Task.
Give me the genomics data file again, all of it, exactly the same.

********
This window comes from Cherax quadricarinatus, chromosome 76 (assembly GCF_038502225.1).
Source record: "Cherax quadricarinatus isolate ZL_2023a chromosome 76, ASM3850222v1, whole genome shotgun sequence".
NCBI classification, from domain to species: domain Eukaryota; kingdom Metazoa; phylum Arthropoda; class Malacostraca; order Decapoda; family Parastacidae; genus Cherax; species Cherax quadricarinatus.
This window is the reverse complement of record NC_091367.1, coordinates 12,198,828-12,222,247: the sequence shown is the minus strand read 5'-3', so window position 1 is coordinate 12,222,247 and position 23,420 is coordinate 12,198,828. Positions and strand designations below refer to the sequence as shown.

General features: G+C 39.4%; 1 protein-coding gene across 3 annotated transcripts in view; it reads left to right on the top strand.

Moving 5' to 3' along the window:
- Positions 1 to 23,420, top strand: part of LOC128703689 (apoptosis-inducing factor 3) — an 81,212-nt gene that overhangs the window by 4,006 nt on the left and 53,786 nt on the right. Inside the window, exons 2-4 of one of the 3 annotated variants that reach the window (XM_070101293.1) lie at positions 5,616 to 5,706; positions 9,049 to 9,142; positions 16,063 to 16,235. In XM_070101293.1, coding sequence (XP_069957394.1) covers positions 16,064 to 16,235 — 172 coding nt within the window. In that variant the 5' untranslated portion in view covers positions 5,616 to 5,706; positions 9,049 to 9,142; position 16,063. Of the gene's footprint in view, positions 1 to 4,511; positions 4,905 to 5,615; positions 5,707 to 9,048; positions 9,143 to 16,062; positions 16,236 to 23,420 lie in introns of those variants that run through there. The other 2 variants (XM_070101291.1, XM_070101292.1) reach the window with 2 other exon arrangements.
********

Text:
This window comes from Cherax quadricarinatus, chromosome 76 (assembly GCF_038502225.1).
Source record: "Cherax quadricarinatus isolate ZL_2023a chromosome 76, ASM3850222v1, whole genome shotgun sequence".
NCBI classification, from domain to species: domain Eukaryota; kingdom Metazoa; phylum Arthropoda; class Malacostraca; order Decapoda; family Parastacidae; genus Cherax; species Cherax quadricarinatus.
This window is the reverse complement of record NC_091367.1, coordinates 12,198,828-12,222,247: the sequence shown is the minus strand read 5'-3', so window position 1 is coordinate 12,222,247 and position 23,420 is coordinate 12,198,828. Positions and strand designations below refer to the sequence as shown.

General features: G+C 39.4%; 1 protein-coding gene across 3 annotated transcripts in view; it reads left to right on the top strand.

Moving 5' to 3' along the window:
- Positions 1 to 23,420, top strand: part of LOC128703689 (apoptosis-inducing factor 3) — an 81,212-nt gene that overhangs the window by 4,006 nt on the left and 53,786 nt on the right. Inside the window, exons 2-4 of one of the 3 annotated variants that reach the window (XM_070101293.1) lie at positions 5,616 to 5,706; positions 9,049 to 9,142; positions 16,063 to 16,235. In XM_070101293.1, coding sequence (XP_069957394.1) covers positions 16,064 to 16,235 — 172 coding nt within the window. In that variant the 5' untranslated portion in view covers positions 5,616 to 5,706; positions 9,049 to 9,142; position 16,063. Of the gene's footprint in view, positions 1 to 4,511; positions 4,905 to 5,615; positions 5,707 to 9,048; positions 9,143 to 16,062; positions 16,236 to 23,420 lie in introns of those variants that run through there. The other 2 variants (XM_070101291.1, XM_070101292.1) reach the window with 2 other exon arrangements.